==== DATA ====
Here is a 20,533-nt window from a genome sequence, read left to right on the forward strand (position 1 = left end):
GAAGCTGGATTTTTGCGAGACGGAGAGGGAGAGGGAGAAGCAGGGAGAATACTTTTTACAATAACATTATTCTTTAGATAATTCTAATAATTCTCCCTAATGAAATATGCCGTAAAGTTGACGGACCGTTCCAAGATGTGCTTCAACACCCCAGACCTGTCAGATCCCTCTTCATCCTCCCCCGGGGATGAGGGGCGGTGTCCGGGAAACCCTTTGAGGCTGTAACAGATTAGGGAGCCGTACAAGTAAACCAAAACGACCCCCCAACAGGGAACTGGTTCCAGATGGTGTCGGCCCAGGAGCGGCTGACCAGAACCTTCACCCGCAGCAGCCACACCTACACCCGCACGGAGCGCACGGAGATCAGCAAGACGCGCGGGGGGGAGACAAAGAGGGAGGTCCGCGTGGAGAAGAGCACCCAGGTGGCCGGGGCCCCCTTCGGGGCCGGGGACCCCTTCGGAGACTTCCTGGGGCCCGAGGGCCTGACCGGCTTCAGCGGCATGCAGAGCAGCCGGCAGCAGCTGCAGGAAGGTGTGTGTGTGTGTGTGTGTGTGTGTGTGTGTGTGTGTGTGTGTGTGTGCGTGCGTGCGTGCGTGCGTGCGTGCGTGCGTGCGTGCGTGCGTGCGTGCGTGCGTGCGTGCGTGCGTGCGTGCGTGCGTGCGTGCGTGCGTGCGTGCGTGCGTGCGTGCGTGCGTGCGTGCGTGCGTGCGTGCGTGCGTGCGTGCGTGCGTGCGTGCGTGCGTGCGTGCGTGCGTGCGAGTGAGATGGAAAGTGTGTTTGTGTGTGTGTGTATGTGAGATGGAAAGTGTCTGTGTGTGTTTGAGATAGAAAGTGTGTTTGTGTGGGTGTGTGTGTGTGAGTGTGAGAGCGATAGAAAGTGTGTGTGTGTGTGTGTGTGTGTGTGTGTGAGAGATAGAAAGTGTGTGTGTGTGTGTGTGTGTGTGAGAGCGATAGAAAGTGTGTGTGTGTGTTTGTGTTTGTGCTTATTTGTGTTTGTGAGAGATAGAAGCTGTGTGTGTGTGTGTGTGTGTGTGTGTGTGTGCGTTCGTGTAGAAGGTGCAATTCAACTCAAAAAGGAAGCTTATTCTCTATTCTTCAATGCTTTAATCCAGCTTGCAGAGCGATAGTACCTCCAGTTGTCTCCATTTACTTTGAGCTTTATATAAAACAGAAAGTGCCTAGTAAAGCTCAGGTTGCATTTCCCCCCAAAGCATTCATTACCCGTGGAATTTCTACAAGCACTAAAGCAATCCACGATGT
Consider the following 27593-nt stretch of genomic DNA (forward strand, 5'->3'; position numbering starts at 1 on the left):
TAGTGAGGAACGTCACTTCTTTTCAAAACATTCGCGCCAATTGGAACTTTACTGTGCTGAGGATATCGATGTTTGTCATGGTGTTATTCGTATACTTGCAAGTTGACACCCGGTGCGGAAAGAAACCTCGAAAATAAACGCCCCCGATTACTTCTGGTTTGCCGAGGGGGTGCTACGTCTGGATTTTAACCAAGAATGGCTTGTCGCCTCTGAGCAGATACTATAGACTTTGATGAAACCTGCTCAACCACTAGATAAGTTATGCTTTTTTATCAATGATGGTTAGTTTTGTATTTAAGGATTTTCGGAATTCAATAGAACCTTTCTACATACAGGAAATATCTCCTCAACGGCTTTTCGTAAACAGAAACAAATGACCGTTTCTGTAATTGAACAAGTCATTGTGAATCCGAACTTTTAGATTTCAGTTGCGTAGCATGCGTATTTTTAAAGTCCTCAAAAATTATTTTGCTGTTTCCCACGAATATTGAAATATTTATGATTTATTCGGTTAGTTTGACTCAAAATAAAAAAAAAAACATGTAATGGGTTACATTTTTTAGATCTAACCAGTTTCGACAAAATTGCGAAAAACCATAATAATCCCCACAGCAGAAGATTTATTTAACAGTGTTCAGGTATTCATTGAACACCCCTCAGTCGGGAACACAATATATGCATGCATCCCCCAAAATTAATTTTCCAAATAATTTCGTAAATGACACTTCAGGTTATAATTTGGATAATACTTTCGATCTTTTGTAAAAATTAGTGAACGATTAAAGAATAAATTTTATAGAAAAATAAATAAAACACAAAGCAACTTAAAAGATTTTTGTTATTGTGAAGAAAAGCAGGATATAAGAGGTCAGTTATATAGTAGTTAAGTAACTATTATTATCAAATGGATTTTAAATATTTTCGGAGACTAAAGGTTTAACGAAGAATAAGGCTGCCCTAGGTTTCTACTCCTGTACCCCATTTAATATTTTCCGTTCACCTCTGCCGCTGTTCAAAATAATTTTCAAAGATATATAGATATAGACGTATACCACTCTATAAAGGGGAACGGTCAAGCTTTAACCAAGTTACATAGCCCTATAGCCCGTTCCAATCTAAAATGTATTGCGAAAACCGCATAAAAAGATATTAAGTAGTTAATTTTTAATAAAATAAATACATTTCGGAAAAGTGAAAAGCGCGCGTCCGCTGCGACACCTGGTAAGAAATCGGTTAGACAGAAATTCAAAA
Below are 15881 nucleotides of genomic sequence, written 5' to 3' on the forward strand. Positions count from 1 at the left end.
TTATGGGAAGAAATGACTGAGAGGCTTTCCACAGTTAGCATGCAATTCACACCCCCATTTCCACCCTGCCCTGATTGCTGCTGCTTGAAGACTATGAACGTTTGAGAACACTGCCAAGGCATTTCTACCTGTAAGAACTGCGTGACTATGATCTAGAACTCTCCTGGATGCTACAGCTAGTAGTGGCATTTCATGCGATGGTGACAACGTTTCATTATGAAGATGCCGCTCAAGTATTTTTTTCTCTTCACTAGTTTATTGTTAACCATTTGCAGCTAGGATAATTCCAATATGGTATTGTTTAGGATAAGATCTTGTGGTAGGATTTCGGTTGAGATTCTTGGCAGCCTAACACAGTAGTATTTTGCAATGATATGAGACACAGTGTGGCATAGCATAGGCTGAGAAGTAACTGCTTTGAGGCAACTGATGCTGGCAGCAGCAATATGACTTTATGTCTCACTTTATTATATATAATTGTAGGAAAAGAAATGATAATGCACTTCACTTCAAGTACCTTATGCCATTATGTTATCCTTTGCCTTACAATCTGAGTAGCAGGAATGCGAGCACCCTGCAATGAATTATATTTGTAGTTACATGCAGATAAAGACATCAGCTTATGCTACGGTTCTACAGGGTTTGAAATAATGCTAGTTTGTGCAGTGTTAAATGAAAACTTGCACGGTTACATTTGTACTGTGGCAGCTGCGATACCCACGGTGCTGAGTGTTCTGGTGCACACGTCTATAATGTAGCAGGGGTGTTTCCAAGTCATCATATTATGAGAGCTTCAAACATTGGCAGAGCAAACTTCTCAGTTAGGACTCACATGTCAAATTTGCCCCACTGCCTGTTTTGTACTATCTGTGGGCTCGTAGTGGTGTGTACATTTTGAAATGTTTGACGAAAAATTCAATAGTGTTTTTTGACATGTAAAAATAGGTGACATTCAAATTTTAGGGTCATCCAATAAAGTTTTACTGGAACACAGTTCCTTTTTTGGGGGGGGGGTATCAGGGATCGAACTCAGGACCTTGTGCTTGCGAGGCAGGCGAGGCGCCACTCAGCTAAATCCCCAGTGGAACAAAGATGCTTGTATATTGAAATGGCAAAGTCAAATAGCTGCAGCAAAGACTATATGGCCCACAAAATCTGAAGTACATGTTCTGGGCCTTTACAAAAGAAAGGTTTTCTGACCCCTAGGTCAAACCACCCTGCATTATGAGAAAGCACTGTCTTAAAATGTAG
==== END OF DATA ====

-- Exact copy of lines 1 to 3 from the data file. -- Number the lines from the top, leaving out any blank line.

Here is a 20,533-nt window from a genome sequence, read left to right on the forward strand (position 1 = left end):
GAAGCTGGATTTTTGCGAGACGGAGAGGGAGAGGGAGAAGCAGGGAGAATACTTTTTACAATAACATTATTCTTTAGATAATTCTAATAATTCTCCCTAATGAAATATGCCGTAAAGTTGACGGACCGTTCCAAGATGTGCTTCAACACCCCAGACCTGTCAGATCCCTCTTCATCCTCCCCCGGGGATGAGGGGCGGTGTCCGGGAAACCCTTTGAGGCTGTAACAGATTAGGGAGCCGTACAAGTAAACCAAAACGACCCCCCAACAGGGAACTGGTTCCAGATGGTGTCGGCCCAGGAGCGGCTGACCAGAACCTTCACCCGCAGCAGCCACACCTACACCCGCACGGAGCGCACGGAGATCAGCAAGACGCGCGGGGGGGAGACAAAGAGGGAGGTCCGCGTGGAGAAGAGCACCCAGGTGGCCGGGGCCCCCTTCGGGGCCGGGGACCCCTTCGGAGACTTCCTGGGGCCCGAGGGCCTGACCGGCTTCAGCGGCATGCAGAGCAGCCGGCAGCAGCTGCAGGAAGGTGTGTGTGTGTGTGTGTGTGTGTGTGTGTGTGTGTGTGTGTGTGTGTGCGTGCGTGCGTGCGTGCGTGCGTGCGTGCGTGCGTGCGTGCGTGCGTGCGTGCGTGCGTGCGTGCGTGCGTGCGTGCGTGCGTGCGTGCGTGCGTGCGTGCGTGCGTGCGTGCGTGCGTGCGTGCGTGCGTGCGTGCGTGCGTGCGTGCGTGCGTGCGTGCGTGCGTGCGTGCGTGCGAGTGAGATGGAAAGTGTGTTTGTGTGTGTGTGTATGTGAGATGGAAAGTGTCTGTGTGTGTTTGAGATAGAAAGTGTGTTTGTGTGGGTGTGTGTGTGTGAGTGTGAGAGCGATAGAAAGTGTGTGTGTGTGTGTGTGTGTGTGTGTGTGAGAGATAGAAAGTGTGTGTGTGTGTGTGTGTGTGTGAGAGCGATAGAAAGTGTGTGTGTGTGTTTGTGTTTGTGCTTATTTGTGTTTGTGAGAGATAGAAGCTGTGTGTGTGTGTGTGTGTGTGTGTGTGTGTGCGTTCGTGTAGAAGGTGCAATTCAACTCAAAAAGGAAGCTTATTCTCTATTCTTCAATGCTTTAATCCAGCTTGCAGAGCGATAGTACCTCCAGTTGTCTCCATTTACTTTGAGCTTTATATAAAACAGAAAGTGCCTAGTAAAGCTCAGGTTGCATTTCCCCCCAAAGCATTCATTACCCGTGGAATTTCTACAAGCACTAAAGCAATCCACGATGT
Consider the following 27593-nt stretch of genomic DNA (forward strand, 5'->3'; position numbering starts at 1 on the left):